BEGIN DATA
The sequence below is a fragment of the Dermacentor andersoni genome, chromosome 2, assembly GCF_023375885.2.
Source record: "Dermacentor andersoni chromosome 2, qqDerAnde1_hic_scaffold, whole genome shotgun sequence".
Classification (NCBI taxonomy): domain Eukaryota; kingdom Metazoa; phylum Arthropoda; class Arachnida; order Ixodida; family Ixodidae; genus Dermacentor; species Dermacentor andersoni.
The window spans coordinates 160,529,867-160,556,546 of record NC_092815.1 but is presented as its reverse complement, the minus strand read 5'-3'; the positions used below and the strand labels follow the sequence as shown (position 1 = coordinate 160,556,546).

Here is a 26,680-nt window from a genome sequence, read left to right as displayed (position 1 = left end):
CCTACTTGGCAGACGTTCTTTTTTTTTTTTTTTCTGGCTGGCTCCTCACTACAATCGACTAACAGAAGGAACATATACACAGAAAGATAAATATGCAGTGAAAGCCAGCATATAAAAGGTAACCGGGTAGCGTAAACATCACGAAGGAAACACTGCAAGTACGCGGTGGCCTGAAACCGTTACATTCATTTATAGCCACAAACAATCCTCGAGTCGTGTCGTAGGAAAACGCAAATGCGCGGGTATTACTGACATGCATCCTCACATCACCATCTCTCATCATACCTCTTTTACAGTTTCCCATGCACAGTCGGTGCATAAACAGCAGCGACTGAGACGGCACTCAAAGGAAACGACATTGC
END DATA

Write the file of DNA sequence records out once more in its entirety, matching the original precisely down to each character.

The sequence below is a fragment of the Dermacentor andersoni genome, chromosome 2, assembly GCF_023375885.2.
Source record: "Dermacentor andersoni chromosome 2, qqDerAnde1_hic_scaffold, whole genome shotgun sequence".
Classification (NCBI taxonomy): domain Eukaryota; kingdom Metazoa; phylum Arthropoda; class Arachnida; order Ixodida; family Ixodidae; genus Dermacentor; species Dermacentor andersoni.
The window spans coordinates 160,529,867-160,556,546 of record NC_092815.1 but is presented as its reverse complement, the minus strand read 5'-3'; the positions used below and the strand labels follow the sequence as shown (position 1 = coordinate 160,556,546).

Here is a 26,680-nt window from a genome sequence, read left to right as displayed (position 1 = left end):
CCTACTTGGCAGACGTTCTTTTTTTTTTTTTTTCTGGCTGGCTCCTCACTACAATCGACTAACAGAAGGAACATATACACAGAAAGATAAATATGCAGTGAAAGCCAGCATATAAAAGGTAACCGGGTAGCGTAAACATCACGAAGGAAACACTGCAAGTACGCGGTGGCCTGAAACCGTTACATTCATTTATAGCCACAAACAATCCTCGAGTCGTGTCGTAGGAAAACGCAAATGCGCGGGTATTACTGACATGCATCCTCACATCACCATCTCTCATCATACCTCTTTTACAGTTTCCCATGCACAGTCGGTGCATAAACAGCAGCGACTGAGACGGCACTCAAAGGAAACGACATTGC